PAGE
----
The Unz Review • An Alternative Media Selection$
A Collection of Interesting, Important, and Controversial Perspectives Largely Excluded from the American Mainstream Media
 BlogviewPaul Gottfried Archive
Kill the Krauts
Email This Page to Someone

 Remember My Information


Bookmark Toggle AllToCAdd to LibraryRemove from Library • B
Show CommentNext New CommentNext New ReplyRead More
ReplyAgree/Disagree/Etc. More... This Commenter This Thread Hide Thread Display All Comments
These buttons register your public Agreement, Disagreement, Thanks, LOL, or Troll with the selected comment. They are ONLY available to recent, frequent commenters who have saved their Name+Email using the 'Remember My Information' checkbox, and may also ONLY be used three times during any eight hour period.
Ignore Commenter Follow Commenter
Search Text Case Sensitive  Exact Words  Include Comments
List of Bookmarks

Steve Sailer’s interpretation of Tarantino and his latest flick Inglorious Basterds coincided with that of my older son, who discussed Tarantino’s work with me last night over the phone. Like Steve, Joe viewed the subject matter of Tarantino’s latest blood-and-guts spectacle as more of the same violence and cynicism that one encounters in all of his films. The playing up of Nazi murderers and the revenge inflicted on them by Jews is supposedly the mere vehicle by which Tarantino could titillate his viewers, just as he did in Reservoir Dogs, Pulp Fiction, and Kill Bill, Vols. I and II.

Without necessarily denying the usual Tarantino idiosyncrasies in this movie, it seems that his subject may have been chosen, for among other reasons, because bashing Germans and showing them to be irredeemable Nazis is a popular theme with Hollywood, American liberals, Jewish organizations, and millions of self-hating Germans. Producing a counterfactual film about the Second World War, in which Jews get a chance to destroy the Nazi government while scalping Wehrmacht officers, can’t hurt box office receipts in the least. Such PC themes may not be the sole reason for Tarantino’s film success. But it is a critical factor, as I am led to believe after reading the rave reviews from Ebert, the New York Post, and several foreign newspapers.

In any case, the best review of the film I’ve run into is by my favorite German film critic, Claus-M. Wolfschlag in Junge Freiheit (August 21). Wolfschlag, who specializes in sniffing out ideological propaganda in German and American films, goes to town on Tarantino’s ‘overreaching.’ He observes that the director pretends to be leaving ‘his American conceptual realm of drugs, hired killers, stuntmen, and go-go dancers’ by ‘trying something new.’ But what Tarantino produces is a mere variation on Grade-B anti-Nazi films, in which save for the quality of acting by the Austrian Christoph Waltz, everything and everyone is comfortably stereotypical.

One looks in vain for a halfway normal person of German nationality, perhaps a new father or a well-intentioned war hero like Friedrich Zoller (played by Daniel Bruhl, who falls in love with a pretty Jewish girl Shoshanna. But in the end Zoller turns into a persistent stalker. The desperate Shoshanna is driven to shoot him, but then turns around, conscience-stricken, to look at the gravely wounded Zoller. This conciliatory gesture, however, turns out badly. Zoller shoots back at the young woman killing her. The moral is clear. To feel any human feeling for a German is inappropriate.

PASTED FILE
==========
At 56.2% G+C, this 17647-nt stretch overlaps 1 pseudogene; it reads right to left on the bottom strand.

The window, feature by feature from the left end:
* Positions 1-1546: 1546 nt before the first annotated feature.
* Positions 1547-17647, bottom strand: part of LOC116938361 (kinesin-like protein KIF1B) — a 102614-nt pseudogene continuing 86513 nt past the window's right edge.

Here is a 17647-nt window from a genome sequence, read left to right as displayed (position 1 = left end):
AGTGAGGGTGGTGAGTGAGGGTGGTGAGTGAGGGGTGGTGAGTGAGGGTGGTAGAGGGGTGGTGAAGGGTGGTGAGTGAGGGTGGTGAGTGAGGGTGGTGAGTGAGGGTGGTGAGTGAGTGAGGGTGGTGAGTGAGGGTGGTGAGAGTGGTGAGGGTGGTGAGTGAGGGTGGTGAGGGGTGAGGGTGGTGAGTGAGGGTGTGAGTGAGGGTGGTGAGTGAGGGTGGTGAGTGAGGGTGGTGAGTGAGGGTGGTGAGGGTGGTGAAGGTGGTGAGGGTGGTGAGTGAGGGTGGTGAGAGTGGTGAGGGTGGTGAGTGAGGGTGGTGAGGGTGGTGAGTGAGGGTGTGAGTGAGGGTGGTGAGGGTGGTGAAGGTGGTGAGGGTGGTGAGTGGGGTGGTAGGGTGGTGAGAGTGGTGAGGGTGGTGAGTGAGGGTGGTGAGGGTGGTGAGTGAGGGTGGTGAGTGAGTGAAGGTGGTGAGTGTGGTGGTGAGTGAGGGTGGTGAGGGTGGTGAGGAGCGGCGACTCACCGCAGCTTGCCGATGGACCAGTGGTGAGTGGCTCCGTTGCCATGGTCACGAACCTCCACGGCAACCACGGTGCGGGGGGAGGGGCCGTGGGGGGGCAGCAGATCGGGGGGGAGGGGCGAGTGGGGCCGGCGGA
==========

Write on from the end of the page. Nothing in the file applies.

Wolfschlag also notes the final PC touch in the film. Shoshanna falls passionately in love with a very black African, whom she describes as ‘mon concitoyen francais.’ Needless to say, the chance of any of this happening, that a French Jewish woman of this generation (played by the very Nordic looking French actress Melanie Laurent) takes up erotically with a West African black, who is helping her to run a French movie house under the German occupation, is infinitesimally small.

For want of a better characterization, I might summarize the contents of Tarantino’s movie by reproducing in English Wolfschlag’s biting resume:

Inglorious Basterds has a plain pornographic component. The actor Eli Roth called it ‘kosher porno.’ It provides a crude model for getting German haters to masturbate. Self-hating Germans were already panting with wet underpants as they waited for the film’s opening last Thursday. In a shameless society, which hypocritically elevates shame to the theme of every discussion, it behooves the Germans to feel truly ashamed for lending their support to this [odious] enterprise.

(Republished from Takimag by permission of author or representative)
• Category: History • Tags: Germany, World War II 
Current Commenter

Leave a Reply - Comments on articles more than two weeks old will be judged much more strictly on quality and tone

 Remember My InformationWhy?
 Email Replies to my Comment
Submitted comments have been licensed to The Unz Review and may be republished elsewhere at the sole discretion of the latter
Commenting Disabled While in Translation Mode
Subscribe to This Comment Thread via RSS Subscribe to All Paul Gottfried Comments via RSS